The Queen watches RAF's biggest fly-past since 1990 as she presents its new colours


Blackleaf
#1
The Queen watched in awe earlier today as the RAF staged its biggest fly-past in 18 years to celebrate its 90th birthday.

The monarch also awarded some new colours to the service.

The fly-past was the RAF's biggest since 1990 when it commemorated the 50th anniversary of the Battle of Britain.

Queen watches biggest RAF display for two decades

By Thomas Harding, Defence Correspondent
11/07/2008
The Telegraph


The RAF has managed to stage its biggest air display in two decades, despite fighting wars on two fronts, as a 35 mile long procession of aircraft flew past the Queen.



The Queen and The Duke of Edinburgh presented the new Queen's Colours to the Royal Air Force

The Queen's taking part in celebrations to mark the ninetieth anniversary of the Royal Air Force. Hear Her Majesty's speech to the troops.

For almost 10 minutes the Queen looked up at what amounted to one sixth of the Air Force cruising past the royal stand at RAF Fairford as part of the Service's 90th anniversary celebrations.

At precisely 2.31pm the first of the RAF's lumbering Chinooks, that provide vital logistic support in Afghanistan, flew past at the start of a formation that had gathered from all over British bases.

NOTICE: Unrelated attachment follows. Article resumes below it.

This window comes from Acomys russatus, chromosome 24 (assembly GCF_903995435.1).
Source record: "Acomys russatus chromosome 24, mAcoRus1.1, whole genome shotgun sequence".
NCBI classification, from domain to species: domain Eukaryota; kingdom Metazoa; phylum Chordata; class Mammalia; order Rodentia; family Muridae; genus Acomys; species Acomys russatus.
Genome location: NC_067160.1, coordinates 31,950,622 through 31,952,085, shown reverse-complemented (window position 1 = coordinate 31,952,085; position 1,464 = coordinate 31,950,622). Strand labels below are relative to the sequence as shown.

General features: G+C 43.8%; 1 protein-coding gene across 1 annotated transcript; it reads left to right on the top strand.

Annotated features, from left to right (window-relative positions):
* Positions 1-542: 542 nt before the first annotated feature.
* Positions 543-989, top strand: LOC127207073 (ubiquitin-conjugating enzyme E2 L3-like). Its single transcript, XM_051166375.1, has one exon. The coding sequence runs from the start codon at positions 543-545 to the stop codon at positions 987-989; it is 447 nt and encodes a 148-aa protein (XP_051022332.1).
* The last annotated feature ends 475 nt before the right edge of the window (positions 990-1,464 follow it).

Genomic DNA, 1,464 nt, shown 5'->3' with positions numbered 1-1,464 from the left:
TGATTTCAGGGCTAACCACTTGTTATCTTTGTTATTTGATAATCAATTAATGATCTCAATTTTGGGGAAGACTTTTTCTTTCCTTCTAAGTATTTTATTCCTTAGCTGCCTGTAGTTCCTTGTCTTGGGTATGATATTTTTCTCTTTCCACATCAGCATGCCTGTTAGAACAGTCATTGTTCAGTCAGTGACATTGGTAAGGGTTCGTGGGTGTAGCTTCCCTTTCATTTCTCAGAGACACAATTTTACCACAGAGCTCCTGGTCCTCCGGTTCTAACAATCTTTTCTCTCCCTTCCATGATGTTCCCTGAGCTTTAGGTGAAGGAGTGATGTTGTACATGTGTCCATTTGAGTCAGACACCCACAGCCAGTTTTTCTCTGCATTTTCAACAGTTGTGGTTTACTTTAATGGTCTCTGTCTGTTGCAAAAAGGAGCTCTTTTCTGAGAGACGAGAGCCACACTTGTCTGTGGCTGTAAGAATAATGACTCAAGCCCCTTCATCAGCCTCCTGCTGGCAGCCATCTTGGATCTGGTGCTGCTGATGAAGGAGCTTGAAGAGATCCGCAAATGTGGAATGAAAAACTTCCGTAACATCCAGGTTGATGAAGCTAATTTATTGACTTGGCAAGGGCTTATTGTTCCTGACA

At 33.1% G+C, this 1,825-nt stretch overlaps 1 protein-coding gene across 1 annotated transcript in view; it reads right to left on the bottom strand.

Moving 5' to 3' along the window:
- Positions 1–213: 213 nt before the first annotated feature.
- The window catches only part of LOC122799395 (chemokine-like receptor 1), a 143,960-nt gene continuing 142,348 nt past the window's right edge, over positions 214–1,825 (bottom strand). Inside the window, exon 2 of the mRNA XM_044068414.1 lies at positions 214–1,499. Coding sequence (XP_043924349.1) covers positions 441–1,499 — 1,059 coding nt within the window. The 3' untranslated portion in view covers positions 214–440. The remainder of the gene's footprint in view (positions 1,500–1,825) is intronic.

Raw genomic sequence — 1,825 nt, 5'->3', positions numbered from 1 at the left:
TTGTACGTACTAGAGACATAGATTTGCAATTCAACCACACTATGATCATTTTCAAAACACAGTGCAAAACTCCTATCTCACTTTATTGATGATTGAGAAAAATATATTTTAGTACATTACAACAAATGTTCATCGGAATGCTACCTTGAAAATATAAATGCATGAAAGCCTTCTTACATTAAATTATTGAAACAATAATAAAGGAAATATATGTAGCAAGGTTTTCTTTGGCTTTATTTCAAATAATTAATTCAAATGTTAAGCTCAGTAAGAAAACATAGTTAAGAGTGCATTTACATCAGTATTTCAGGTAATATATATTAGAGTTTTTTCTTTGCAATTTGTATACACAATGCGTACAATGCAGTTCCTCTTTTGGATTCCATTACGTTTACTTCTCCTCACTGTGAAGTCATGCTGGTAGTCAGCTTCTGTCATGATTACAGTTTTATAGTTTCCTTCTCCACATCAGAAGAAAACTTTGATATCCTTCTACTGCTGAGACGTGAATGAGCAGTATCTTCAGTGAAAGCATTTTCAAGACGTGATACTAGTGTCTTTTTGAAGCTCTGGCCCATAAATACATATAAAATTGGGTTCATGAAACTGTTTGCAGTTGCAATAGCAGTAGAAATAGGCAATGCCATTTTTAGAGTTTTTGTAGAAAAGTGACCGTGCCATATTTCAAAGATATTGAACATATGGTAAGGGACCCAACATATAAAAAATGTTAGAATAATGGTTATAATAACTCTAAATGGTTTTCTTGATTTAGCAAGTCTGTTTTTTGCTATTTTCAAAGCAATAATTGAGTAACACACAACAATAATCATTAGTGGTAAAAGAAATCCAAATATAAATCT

The flypast was the biggest since 1990 when the RAF assembled 168 aircraft to fly over Buckingham Palace to celebrate the 50th anniversary of the Battle of Britain.

The Queen and The Duke of Edinburgh presented the new Queen's Colours to the Royal Air Force to raise the curtain on the world's largest military air show at the Royal International Air Tattoo at RAF Fairford in Gloucestershire.

The royal couple was met by Air Chief Marshal Sir Glen Torpy, the Chief of the Air Staff and were watched by more than 5,000 invited guests.

The presentation ceremony included a drumhead blessing service for the new Colours and a march past by 800 RAF airmen.

In a speech the Queen said the RAF could be “proud” of its “considerable successes” achieved over the past 90 years.


In a speech the Queen said the RAF could be “proud” of its “considerable successes” achieved over the past 90 years

“You continue to be an outstanding example to other Air Forces, whether defending the skies over the United Kingdom or protecting the Nation’s interests overseas.

“I have been enormously impressed with the professionalism, skill, determination and courage with which the men and women of the RAF serve, often in the most challenging and dangerous circumstances.

She added that the Service could be “immensely proud” of the achievement in Iraq and Afghanistan.

“However, I am also deeply conscious that this success sometimes comes at great cost to the Service, individuals and their families.”

Presenting new Colours to the RAF Regiment she said the men carried out the “vital and dangerous task” of protecting the airfields in Basra and Kandahar, Afghanistan.

“Sadly, these operations carry a high risk and seven members of the Corps have paid the ultimate price of service in the last year,” she added.

After lunch the royal guests met RAF personnel from every decade of the 90 years of the Royal Air Force.